2004 World Day For Consecrated Religious Life
Published: February 5, 2004
Baptism calls each of us as Christians to proclaim God’s greatness, to accomplish God’s will, and to actively participate in solidarity with one human family. We each accomplish these mandates moving along different paths.
Young people and some “not-so-young” people, both men and women, are called to a path known as Religious life. Those who answer this call formally express a willingness to take on a life of consecrated celibacy, voluntary poverty and faithful obedience. The profession of vows takes place only after a period of discernment and formation (training) within a particular congregation or community. With vows, in the words of Sandra Schneiders, IHM, in “Selling All,” the person says, “ I commit my whole self, everything and forever, to the undying love that has claimed me for the transformation of the world.”
Religious vows have a prophetic reality because like the prophets in the Old Testament, they mediate an encounter with God, particular people and the culture. They pose a plan for an alternative future. Religious identify what is death dealing in a culture and call it into question.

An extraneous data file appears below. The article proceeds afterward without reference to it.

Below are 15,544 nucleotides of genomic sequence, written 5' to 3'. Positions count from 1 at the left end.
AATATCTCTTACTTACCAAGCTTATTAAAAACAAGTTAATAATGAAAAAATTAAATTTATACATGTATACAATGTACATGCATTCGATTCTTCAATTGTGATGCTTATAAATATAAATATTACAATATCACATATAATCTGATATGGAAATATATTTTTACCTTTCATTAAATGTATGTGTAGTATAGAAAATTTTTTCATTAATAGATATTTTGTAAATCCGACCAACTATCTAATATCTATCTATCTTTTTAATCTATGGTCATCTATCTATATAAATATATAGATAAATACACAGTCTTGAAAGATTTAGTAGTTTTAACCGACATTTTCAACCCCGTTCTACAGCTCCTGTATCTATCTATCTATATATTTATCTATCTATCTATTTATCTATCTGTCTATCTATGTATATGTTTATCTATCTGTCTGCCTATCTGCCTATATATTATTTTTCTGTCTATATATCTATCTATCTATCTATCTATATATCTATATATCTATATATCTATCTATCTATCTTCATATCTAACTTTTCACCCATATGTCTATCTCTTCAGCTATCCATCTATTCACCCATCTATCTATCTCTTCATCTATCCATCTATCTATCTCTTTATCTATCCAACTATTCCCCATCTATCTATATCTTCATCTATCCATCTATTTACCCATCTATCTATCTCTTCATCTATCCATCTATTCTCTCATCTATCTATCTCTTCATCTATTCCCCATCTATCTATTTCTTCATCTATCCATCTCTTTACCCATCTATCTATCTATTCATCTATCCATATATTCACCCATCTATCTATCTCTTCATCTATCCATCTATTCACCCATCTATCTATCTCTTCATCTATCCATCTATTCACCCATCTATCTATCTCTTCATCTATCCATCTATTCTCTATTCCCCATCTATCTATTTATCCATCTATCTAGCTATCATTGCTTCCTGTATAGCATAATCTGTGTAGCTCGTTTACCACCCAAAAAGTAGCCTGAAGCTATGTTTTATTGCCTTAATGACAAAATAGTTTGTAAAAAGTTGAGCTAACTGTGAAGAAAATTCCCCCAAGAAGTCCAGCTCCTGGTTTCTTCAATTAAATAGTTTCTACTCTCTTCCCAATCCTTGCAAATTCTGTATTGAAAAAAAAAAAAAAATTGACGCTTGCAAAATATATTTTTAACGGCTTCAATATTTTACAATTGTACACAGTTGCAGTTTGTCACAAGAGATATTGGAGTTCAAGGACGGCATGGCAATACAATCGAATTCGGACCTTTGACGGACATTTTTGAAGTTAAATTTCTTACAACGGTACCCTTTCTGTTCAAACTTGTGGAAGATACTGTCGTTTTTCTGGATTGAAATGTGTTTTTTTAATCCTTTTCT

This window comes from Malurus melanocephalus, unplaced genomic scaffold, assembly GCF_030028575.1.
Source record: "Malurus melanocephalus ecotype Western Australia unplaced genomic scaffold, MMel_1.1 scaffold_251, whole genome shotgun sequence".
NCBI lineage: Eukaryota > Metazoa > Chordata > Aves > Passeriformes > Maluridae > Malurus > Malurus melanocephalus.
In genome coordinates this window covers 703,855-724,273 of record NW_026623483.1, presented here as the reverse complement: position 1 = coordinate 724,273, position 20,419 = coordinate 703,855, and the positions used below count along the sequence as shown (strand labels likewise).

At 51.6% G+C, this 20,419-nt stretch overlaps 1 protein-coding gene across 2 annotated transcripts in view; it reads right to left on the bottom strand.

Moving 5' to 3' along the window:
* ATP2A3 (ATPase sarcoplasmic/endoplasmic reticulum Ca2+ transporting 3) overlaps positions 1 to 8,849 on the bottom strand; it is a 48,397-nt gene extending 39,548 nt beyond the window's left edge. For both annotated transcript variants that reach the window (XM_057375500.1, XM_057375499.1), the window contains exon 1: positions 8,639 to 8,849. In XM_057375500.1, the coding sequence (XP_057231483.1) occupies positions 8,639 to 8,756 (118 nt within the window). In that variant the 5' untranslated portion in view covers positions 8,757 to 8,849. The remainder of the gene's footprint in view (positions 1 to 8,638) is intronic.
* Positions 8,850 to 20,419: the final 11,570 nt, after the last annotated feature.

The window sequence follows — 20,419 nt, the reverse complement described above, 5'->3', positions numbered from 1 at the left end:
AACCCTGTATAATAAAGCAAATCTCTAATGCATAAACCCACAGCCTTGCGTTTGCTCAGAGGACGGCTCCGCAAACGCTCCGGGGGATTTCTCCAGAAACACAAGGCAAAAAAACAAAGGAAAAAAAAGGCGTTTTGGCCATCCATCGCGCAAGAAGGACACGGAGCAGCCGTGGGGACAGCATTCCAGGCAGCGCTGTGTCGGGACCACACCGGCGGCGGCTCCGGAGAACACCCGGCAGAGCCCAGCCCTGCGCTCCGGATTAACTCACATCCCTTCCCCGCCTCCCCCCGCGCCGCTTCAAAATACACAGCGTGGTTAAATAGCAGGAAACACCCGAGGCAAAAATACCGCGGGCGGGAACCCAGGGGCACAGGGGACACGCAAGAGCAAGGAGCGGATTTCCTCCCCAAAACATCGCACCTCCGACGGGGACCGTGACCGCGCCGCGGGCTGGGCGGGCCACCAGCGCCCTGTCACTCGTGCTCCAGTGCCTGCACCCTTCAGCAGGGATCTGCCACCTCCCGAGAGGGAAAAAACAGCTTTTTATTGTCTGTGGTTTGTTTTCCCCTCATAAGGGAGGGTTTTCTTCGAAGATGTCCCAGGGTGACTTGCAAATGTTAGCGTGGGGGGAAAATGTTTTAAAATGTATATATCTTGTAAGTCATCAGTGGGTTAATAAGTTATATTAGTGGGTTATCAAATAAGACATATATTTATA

Specific circumstances through the centuries have called for charity and justice to transform the world through the birthing of numerous Religious congregations of men and women. Prophecy calls one to challenge unjust systems and practices, to announce God’s plan that no one be hungry, that everyone have land or a place to call home, and that oppression of the poor and marginalized cease. Does this sound unrealistic? Does religious life sound “out of sync” with today’s culture? Are you being called to vowed consecrated life?
Sunday, Feb. 8, is designated by the Holy Father as “World Day of Prayer for Consecrated Life.” Please join in prayer for those who live the consecrated life by religious profession. Pray that they are witnesses who can speak truth to power through their simple living, their loving relationships, and their faithful listening to God’s will.
Those interested in learning more about religious life—as a Religious sister, brother, or priest—are invited to attend the first Saturday of the month gatherings at the Catholic Center, Emory University, 1753 N. Decatur Road, NE, Atlanta. The session opens with Mass at 9 a.m. and after study and discussion concludes at 11:30 a.m. Contact Father Tim Hepburn at (404) 636-7237 or firstname.lastname@example.org or Sister Carmen Cabrejos at (404) 636-5970 or email@example.com.
Sister Joyce Ann Hertzig, OP, is a member of the vocations committee of the Atlanta Conference of Sisters.